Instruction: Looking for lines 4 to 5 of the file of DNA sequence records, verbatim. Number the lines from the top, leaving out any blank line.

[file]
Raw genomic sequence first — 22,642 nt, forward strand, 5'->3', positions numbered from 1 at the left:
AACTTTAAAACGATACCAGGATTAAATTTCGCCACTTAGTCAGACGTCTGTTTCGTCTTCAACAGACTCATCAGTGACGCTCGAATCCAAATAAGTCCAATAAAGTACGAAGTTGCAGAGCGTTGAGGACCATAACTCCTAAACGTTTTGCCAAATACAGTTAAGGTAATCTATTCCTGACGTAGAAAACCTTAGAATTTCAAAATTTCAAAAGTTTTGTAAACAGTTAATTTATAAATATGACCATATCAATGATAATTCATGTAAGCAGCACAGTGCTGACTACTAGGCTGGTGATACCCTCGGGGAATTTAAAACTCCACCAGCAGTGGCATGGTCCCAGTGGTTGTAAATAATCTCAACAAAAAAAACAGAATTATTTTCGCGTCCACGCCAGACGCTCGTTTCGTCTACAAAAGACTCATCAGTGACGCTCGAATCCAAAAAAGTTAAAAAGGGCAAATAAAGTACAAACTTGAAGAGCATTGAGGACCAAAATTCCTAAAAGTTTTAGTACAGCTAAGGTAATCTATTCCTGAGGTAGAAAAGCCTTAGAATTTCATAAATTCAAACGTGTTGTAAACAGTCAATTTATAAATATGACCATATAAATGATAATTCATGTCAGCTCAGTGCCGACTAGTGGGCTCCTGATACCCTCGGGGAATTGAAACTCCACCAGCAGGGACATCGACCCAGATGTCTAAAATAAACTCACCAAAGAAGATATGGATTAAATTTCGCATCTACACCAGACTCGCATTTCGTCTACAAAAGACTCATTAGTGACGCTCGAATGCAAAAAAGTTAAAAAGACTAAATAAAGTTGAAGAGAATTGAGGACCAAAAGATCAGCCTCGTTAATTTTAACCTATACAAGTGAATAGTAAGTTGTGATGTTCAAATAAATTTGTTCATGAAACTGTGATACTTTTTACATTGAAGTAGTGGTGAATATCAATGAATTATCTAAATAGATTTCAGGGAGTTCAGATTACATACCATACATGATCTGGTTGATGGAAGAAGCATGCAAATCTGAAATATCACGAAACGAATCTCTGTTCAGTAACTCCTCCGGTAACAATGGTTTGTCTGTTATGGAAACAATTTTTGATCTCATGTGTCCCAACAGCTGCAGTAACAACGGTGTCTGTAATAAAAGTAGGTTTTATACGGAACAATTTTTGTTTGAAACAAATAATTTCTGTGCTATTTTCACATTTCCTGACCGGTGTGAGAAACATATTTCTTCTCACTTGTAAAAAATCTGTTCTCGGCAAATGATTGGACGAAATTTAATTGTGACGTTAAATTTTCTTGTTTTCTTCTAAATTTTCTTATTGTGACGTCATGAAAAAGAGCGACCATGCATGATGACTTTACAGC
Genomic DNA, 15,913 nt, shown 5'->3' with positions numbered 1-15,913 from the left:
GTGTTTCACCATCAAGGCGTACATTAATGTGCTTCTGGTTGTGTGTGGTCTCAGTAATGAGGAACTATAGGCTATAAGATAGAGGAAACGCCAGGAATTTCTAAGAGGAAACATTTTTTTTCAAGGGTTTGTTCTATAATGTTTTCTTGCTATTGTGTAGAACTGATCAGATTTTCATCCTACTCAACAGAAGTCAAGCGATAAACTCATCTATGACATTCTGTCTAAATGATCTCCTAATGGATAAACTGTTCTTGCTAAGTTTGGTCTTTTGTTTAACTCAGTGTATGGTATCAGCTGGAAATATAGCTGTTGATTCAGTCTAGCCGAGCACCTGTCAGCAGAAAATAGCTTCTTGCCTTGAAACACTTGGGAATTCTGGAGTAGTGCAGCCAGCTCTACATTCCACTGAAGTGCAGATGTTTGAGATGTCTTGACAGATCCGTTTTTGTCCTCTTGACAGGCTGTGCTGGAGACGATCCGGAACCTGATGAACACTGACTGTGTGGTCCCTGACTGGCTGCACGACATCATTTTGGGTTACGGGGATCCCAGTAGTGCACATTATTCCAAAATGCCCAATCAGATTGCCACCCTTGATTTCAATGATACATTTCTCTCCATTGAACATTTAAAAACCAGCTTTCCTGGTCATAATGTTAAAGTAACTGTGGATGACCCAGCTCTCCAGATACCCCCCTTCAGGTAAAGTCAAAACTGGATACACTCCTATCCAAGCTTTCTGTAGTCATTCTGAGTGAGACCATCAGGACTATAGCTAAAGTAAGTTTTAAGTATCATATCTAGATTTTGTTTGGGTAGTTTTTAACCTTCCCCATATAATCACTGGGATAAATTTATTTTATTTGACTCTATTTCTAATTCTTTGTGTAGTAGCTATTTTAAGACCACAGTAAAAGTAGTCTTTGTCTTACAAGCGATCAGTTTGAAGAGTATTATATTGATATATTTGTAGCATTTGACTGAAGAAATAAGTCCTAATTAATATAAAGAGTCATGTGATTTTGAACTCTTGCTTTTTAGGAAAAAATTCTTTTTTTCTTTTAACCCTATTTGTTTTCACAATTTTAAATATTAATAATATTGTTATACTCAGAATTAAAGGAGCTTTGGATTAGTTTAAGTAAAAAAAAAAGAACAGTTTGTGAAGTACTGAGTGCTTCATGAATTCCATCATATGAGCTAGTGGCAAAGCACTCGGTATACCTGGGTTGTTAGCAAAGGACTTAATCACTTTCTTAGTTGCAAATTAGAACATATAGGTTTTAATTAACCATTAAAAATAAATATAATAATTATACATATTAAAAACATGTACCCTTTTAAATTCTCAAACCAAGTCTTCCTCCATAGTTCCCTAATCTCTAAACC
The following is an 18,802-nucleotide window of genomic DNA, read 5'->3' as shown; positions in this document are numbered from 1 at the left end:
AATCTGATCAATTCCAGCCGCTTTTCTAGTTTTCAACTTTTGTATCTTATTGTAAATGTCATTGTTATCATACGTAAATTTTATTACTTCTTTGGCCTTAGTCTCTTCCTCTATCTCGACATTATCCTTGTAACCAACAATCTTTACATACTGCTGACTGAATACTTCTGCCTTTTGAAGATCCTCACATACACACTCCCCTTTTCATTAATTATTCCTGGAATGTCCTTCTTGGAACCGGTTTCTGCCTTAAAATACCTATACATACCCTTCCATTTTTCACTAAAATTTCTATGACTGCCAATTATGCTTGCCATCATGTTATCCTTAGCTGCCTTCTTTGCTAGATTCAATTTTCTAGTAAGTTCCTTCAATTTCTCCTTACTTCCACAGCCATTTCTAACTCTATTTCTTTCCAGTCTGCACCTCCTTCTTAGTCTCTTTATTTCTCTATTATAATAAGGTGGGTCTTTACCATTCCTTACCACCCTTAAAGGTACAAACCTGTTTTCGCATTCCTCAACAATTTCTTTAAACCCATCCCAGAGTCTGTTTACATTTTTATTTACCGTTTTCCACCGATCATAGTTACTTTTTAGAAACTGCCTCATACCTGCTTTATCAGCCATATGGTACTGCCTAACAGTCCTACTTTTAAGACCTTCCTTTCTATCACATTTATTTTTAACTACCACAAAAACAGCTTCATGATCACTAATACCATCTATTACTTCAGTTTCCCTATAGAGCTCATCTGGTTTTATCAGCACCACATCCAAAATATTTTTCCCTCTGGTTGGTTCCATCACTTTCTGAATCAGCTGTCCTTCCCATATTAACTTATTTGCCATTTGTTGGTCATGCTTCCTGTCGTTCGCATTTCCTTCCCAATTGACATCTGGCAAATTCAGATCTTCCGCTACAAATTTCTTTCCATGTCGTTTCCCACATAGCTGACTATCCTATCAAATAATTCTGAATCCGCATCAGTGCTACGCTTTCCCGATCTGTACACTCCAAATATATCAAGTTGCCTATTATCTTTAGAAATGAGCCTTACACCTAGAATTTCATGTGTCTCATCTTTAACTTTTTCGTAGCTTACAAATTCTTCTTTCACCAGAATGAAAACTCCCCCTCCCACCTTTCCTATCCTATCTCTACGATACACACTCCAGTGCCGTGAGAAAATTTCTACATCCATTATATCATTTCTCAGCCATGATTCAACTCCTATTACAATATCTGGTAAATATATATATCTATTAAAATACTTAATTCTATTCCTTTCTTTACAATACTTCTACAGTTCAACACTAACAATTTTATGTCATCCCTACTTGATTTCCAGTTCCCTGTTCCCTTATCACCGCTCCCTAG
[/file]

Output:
GTGTTTCACCATCAAGGCGTACATTAATGTGCTTCTGGTTGTGTGTGGTCTCAGTAATGAGGAACTATAGGCTATAAGATAGAGGAAACGCCAGGAATTTCTAAGAGGAAACATTTTTTTTCAAGGGTTTGTTCTATAATGTTTTCTTGCTATTGTGTAGAACTGATCAGATTTTCATCCTACTCAACAGAAGTCAAGCGATAAACTCATCTATGACATTCTGTCTAAATGATCTCCTAATGGATAAACTGTTCTTGCTAAGTTTGGTCTTTTGTTTAACTCAGTGTATGGTATCAGCTGGAAATATAGCTGTTGATTCAGTCTAGCCGAGCACCTGTCAGCAGAAAATAGCTTCTTGCCTTGAAACACTTGGGAATTCTGGAGTAGTGCAGCCAGCTCTACATTCCACTGAAGTGCAGATGTTTGAGATGTCTTGACAGATCCGTTTTTGTCCTCTTGACAGGCTGTGCTGGAGACGATCCGGAACCTGATGAACACTGACTGTGTGGTCCCTGACTGGCTGCACGACATCATTTTGGGTTACGGGGATCCCAGTAGTGCACATTATTCCAAAATGCCCAATCAGATTGCCACCCTTGATTTCAATGATACATTTCTCTCCATTGAACATTTAAAAACCAGCTTTCCTGGTCATAATGTTAAAGTAACTGTGGATGACCCAGCTCTCCAGATACCCCCCTTCAGGTAAAGTCAAAACTGGATACACTCCTATCCAAGCTTTCTGTAGTCATTCTGAGTGAGACCATCAGGACTATAGCTAAAGTAAGTTTTAAGTATCATATCTAGATTTTGTTTGGGTAGTTTTTAACCTTCCCCATATAATCACTGGGATAAATTTATTTTATTTGACTCTATTTCTAATTCTTTGTGTAGTAGCTATTTTAAGACCACAGTAAAAGTAGTCTTTGTCTTACAAGCGATCAGTTTGAAGAGTATTATATTGATATATTTGTAGCATTTGACTGAAGAAATAAGTCCTAATTAATATAAAGAGTCATGTGATTTTGAACTCTTGCTTTTTAGGAAAAAATTCTTTTTTTCTTTTAACCCTATTTGTTTTCACAATTTTAAATATTAATAATATTGTTATACTCAGAATTAAAGGAGCTTTGGATTAGTTTAAGTAAAAAAAAAAGAACAGTTTGTGAAGTACTGAGTGCTTCATGAATTCCATCATATGAGCTAGTGGCAAAGCACTCGGTATACCTGGGTTGTTAGCAAAGGACTTAATCACTTTCTTAGTTGCAAATTAGAACATATAGGTTTTAATTAACCATTAAAAATAAATATAATAATTATACATATTAAAAACATGTACCCTTTTAAATTCTCAAACCAAGTCTTCCTCCATAGTTCCCTAATCTCTAAACC
The following is an 18,802-nucleotide window of genomic DNA, read 5'->3' as shown; positions in this document are numbered from 1 at the left end: